Equity Gap Widens
Economic and racial stratification is increasing in higher education, with growing concentrations of needy students at community colleges. Meanwhile, government funding skews toward universities with more advantaged students, due in part to research support and tax breaks, according to a Century Foundation report. The paper includes policy recommendations to address the growing inequitie
AP Courses vs. Dual Credit: What’s Best for High School Students?
Dual credit and Advanced Placement (AP) offer competing schools of thought on helping high school students earn college credits. Experts say both approaches can work, when done the right way, but they also have pitfalls. In Missouri, a push is building behind AP after years of popularity for dual enrollment. For the first time, the percentage of students passing an AP exam will factor into a district’s report card. Check out ECS’ high school issue site. (St. Louis Post-Dispatch, 05/19/13)
This issue brief prepared by AYPF for the College and Career Readiness and Success Center at the American Institutes for Research is intended to assist state policymakers in better understanding strategies to prepare students with disabilities and special needs for college and career. The brief provides context and background on the numbers of students with disabilities who are college and career ready; examines issues related to preparation and readiness for postsecondary education and careers; and includes examples of current programs and policies that help students with disabilities to successfully transition to college and careers.
Click here to find all briefs and reports
By Daniela Fairchild, Fordham Foundation
The Obama administration has shown commitment to evidence-based policies through its Head Start reforms, programs to reduce teen pregnancy, and efforts to boost parenting skills; it is time to show the same commitment for college-readiness programs, argues this policy brief. The brief, which accompanies the latest Future of Children journal issue, argues that the federal government’s major efforts to better prepare disadvantaged pupils for post-secondary education have yielded no rigorous proof of success. Yet we annually pump $1 billion into the so-called “TRIO programs” (Upward Bound, Talent Search, Student Support Services, and a few smaller programs). In order to streamline efforts—and to ensure program efficacy—the brief authors suggest that Congress consolidate all federal spending in this realm into a single competitive-grant program and fund a broad variety of intervention approaches (tutoring, counseling, and instruction) run by an array of proven providers. The long-time recipients of TRIO dollars will naturally hate this reform, but what’s the point of programs that don’t accomplish their objectives? A tough-minded approach might finally narrow the vast college-enrollment gap between the nation’s poorest and richest students.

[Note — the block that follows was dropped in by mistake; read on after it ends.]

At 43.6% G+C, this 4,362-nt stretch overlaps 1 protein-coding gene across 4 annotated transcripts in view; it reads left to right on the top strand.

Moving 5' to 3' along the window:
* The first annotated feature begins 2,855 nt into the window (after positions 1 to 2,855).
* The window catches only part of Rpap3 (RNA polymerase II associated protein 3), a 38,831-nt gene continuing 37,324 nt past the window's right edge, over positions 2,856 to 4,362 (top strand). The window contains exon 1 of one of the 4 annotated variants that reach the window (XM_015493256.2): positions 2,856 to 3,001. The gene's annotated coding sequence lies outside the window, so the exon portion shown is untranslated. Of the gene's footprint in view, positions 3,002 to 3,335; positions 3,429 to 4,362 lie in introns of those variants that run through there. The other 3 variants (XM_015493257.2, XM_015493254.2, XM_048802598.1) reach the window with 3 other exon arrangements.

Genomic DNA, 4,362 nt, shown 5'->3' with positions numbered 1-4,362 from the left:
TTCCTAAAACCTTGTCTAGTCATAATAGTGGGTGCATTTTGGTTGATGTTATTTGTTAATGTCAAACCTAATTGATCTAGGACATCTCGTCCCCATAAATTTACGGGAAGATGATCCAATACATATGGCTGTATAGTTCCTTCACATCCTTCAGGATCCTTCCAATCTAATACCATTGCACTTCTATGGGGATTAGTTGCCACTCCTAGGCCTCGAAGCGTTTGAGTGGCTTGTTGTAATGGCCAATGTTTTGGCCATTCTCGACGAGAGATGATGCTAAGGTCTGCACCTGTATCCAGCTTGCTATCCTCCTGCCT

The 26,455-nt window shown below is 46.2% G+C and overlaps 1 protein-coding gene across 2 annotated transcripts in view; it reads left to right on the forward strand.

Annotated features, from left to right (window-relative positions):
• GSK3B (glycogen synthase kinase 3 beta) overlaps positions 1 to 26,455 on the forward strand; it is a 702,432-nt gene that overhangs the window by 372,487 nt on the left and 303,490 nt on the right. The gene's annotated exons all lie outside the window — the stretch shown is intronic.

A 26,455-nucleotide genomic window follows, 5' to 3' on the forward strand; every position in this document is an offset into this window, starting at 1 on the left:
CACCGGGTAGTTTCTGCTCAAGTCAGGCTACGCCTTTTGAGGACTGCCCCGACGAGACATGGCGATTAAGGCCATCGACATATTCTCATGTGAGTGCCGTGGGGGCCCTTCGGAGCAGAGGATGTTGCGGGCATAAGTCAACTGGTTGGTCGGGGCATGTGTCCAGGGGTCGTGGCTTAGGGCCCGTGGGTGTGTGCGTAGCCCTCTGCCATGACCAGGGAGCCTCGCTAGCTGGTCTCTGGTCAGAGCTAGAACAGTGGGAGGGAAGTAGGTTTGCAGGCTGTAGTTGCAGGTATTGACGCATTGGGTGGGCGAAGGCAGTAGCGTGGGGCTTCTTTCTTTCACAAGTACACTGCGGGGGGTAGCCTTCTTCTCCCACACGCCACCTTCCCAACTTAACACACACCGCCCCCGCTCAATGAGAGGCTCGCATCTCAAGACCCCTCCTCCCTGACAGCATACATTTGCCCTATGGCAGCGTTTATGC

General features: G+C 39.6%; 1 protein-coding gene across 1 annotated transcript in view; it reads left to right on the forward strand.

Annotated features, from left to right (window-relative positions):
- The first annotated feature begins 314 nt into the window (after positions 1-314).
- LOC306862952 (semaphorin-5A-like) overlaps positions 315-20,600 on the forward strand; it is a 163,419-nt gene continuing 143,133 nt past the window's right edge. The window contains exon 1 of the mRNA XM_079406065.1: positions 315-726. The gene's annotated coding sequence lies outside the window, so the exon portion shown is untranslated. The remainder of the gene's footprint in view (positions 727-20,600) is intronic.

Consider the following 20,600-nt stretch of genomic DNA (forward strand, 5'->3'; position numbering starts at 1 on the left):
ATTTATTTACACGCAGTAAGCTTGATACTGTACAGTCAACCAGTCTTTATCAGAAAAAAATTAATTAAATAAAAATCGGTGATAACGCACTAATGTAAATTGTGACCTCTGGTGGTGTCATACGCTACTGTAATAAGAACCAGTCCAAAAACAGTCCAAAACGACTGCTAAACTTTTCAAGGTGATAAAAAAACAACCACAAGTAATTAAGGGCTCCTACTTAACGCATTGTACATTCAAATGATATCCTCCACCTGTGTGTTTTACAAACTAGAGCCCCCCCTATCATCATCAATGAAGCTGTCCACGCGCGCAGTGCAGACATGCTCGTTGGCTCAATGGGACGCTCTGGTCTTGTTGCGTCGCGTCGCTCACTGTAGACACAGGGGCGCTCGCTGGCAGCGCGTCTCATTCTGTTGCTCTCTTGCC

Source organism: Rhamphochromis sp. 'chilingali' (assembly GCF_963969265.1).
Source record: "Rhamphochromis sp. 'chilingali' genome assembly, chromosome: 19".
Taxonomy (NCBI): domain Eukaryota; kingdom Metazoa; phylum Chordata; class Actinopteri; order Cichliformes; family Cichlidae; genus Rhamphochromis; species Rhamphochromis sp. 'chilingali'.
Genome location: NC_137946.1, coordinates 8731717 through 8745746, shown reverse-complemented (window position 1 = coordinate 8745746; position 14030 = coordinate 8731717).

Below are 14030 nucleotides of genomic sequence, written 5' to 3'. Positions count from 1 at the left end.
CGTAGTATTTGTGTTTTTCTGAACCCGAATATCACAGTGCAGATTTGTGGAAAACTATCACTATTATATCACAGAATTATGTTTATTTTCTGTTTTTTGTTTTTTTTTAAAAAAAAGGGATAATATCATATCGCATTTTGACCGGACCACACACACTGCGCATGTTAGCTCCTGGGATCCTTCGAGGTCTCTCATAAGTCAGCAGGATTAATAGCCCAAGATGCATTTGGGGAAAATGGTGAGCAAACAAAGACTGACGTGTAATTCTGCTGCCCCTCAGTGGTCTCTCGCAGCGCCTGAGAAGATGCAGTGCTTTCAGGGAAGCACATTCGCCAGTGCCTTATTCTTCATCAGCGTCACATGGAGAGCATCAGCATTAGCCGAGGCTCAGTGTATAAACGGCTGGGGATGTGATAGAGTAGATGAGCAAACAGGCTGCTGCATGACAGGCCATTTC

As tuition goes up, the long-unquestioned value of a college degree is being questioned. Factors to consider include education’s cost and returns on investment, which vary widely by college and major. Authors look at new ways to measure tuition cost against other variables using College Scoreboard, state databases, U.S. News, and College Reality Check, for example, and call for the postsecondary system to give better information on the value of a college education. (Education Sector)
Concern over high school graduates being unprepared for college has educators and policymakers looking for ways to identify learning gaps earlier. A review by the Community College Research Center finds some form of early-college-readiness assessments are offered in 38 states, and 29 states have interventions to help reduce the need for remedial coursework for incoming college freshman
Early college counseling—as early as middle school—is essential to students’ aspirations for attending college, according to new study from the National Association for College Admission Counseling (NACAC). The study, “Preparing Students for College: What High Schools Are Doing and How Their Actions Influence Ninth-Graders’ College Attitudes, Aspirations and Plans,” found that instilling positive attitudes about postsecondary education is critical to increasing college and career readiness at the high school level.
“With an increasingly diverse student population, it’s more important than ever to start early with good counseling about post-secondary options,” said Jim Rawlins, NACAC president and executive director of admissions at Colorado State University. “College admission counseling can give students and their families the knowledge and confidence they need to make the best choices about postsecondary education.”